Mysterious documents for new Balkan borders prepare to open Pandora’s box

Changing the borders would mean opening the Pandora’s box, “said Valentin Inzko. As international high representative in Bosnia and Herzegovina, his job is to maintain a lasting peace after the Dayton Peace Accords ended the 1995 conflict, after almost four years of fighting that took the lives of about 100,000 people.

The reason for his horror are unofficial documents offering some of the borders of the Balkans to be redrawn. They toured diplomatic circles before being published by the media in the Western Balkans.

As for Bosnia, its High Representative does not intend to speculate that the answer to the continuing dysfunction will be to redraw its national borders.

“If one wants to think about changing the borders, one must first visit all the military graves from France to Stalingrad,” he warned.

The documents do not have an author’s name. This is in line with their informal nature, but the content has caused outrage throughout the region.

Among their proposals were:

– “Peaceful dissolution” of Bosnia and Herzegovina, with Serbia and Croatia annexing much of its territory.
– Unification of Kosovo and Albania
– The creation of an autonomous region with ethnic Serbs with a majority in northern Kosovo

The document looks like an ethno-nationalist wish list from the 1990s. And everyone still remembers what that led to at the time.

“People were worried. One of my employees was crying, she was really worried about these cards,” Valentin Inzko told the BBC. “We are mistaken if we think that frozen conflicts remain frozen forever. We see Nagorno-Karabakh and Palestine – frozen conflicts can break out at any time. This can happen in Bosnia and Herzegovina as well.”

The paper affair has become a diplomatic delusion.

Few people had anything to say in support of the ideas contained in the document – with the exception of top Bosnian ethnic Serb politician Milorad Dodik, who never misses a chance to push for the idea of ​​seceding from the country’s ethnic Serb-majority region. Under the Dayton Accords, the country was divided into a Bosnian Croat federation and a Bosnian Serb republic (Republika Srpska).

But these documents may not be the work of self-serving ultranationalists. Slovenia had to fight allegations that it had circulated the first document. And the media in Kosovo described the second publication as a “Franco-German” proposal.

James Kerr-Lindsey, an expert on the Balkans at the London School of Economics, says “thinking in the blue sky” is one way European leaders can tackle seemingly unsolvable problems in the region.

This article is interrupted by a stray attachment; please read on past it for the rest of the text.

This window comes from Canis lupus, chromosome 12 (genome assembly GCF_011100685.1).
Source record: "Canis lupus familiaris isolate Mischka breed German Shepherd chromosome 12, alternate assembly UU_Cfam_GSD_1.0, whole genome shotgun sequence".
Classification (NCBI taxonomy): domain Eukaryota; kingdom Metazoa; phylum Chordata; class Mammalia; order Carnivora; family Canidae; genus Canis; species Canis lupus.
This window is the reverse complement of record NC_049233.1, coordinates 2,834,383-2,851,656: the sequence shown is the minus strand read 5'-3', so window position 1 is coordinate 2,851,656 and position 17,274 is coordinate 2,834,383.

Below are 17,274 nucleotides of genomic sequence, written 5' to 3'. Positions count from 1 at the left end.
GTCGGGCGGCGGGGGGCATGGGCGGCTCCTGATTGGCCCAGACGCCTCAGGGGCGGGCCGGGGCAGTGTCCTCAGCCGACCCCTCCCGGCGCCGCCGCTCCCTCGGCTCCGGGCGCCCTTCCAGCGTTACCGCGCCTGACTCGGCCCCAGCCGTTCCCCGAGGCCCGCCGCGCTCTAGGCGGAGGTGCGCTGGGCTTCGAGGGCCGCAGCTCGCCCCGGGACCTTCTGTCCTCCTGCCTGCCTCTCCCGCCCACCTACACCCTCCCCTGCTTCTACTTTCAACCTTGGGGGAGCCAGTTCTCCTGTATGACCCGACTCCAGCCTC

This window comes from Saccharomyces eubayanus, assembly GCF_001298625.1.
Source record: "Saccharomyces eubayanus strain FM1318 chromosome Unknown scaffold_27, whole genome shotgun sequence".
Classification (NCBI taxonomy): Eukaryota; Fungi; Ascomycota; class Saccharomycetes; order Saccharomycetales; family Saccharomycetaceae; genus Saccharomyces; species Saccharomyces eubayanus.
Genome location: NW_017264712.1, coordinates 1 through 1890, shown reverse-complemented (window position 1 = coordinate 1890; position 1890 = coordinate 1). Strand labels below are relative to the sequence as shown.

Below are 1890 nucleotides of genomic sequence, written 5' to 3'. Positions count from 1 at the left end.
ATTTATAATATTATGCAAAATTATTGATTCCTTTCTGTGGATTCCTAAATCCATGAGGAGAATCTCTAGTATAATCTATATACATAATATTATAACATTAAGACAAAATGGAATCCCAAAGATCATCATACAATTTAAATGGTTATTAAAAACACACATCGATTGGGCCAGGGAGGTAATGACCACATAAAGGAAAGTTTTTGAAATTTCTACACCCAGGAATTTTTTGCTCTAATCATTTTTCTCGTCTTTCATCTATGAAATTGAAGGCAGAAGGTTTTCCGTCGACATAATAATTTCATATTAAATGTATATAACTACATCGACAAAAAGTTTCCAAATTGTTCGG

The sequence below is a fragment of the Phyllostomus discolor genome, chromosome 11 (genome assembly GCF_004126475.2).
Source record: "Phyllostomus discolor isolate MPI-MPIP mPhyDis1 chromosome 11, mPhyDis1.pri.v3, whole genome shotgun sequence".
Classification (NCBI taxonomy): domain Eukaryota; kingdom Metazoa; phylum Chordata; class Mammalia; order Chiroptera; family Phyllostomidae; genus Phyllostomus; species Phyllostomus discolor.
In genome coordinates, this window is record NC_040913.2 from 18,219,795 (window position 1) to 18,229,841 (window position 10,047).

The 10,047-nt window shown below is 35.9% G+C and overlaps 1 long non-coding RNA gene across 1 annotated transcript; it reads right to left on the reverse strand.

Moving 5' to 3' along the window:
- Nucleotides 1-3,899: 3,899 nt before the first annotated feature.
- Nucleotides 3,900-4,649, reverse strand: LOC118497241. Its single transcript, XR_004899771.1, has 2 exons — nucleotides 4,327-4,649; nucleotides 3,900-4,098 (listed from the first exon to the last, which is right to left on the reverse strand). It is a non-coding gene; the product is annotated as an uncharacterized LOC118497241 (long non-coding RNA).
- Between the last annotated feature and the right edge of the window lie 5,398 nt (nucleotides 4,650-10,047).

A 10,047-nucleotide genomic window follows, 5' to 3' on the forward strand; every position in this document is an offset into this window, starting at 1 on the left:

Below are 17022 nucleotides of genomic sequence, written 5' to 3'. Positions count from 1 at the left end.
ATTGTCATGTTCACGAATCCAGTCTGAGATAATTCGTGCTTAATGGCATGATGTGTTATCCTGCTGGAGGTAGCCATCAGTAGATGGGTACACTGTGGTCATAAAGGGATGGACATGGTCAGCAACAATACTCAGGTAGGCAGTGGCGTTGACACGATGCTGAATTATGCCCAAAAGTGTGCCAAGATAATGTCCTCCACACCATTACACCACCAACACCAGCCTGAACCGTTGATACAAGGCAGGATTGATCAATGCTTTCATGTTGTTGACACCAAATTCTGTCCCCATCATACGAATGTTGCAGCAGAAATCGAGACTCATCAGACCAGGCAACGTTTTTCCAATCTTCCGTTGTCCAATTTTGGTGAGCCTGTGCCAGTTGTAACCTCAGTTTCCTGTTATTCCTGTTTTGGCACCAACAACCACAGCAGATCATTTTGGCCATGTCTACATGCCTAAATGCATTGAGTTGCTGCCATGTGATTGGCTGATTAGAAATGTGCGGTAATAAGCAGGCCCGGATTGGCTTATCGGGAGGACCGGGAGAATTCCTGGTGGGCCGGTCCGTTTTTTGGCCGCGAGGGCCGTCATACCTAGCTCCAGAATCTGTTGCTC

“We cannot deny that there are problems in the Western Balkans. There are two important issues that need to be resolved: the dispute between Serbia and Kosovo over Kosovo’s independence – and the deep-rooted political dysfunction that exists in Bosnia. This has worried politicians in recent years. 15. So such a method, prompted by an attempt to invent new approaches to it, is not particularly unusual, “he explains.

However, Slovenia tried to send the two documents in the trash to a meeting of regional leaders hosted earlier this month. The country has proposed a declaration confirming the inviolability of the current borders.

But Serbia refused. President Aleksandar Vucic has said his country recognizes “the boundaries set by the UN Charter”. In other words, he does not intend to sign a document that could be interpreted as recognizing Kosovo’s independence.

After meeting with Vucic in Slovenia, Kosovo President Vyosa Osmani told the BBC she was convinced Belgrade was behind the unofficial documents. “I had no doubt from the beginning – it is enough to just read the contents and see what these documents are trying to push through. The idea of ​​redrawing the borders as something that can achieve peace in the region, and in fact it is the opposite.”

“If there is one thing that the entire political spectrum in Kosovo agrees on, it is that redrawing the borders is completely unacceptable,” she added.

Naturally, Serbia denies any involvement, and James Kerr-Lindsey notes that there are “all sorts of conspiracy theories and confusion.”

But as his 12-year tenure as High Representative draws to a close, Valentin Inzko simply wants everyone to accept the borders as they are and focus on uniting in the European Union.

“A better idea would be to follow Tyrol’s example – one part is in Italy, the other in Austria. But this is a region with four freedoms and one currency,” he said.

But EU membership for the Western Balkans will remain inaccessible for years. And that means that many more such documents, whether dangerous or constructive, will be written.



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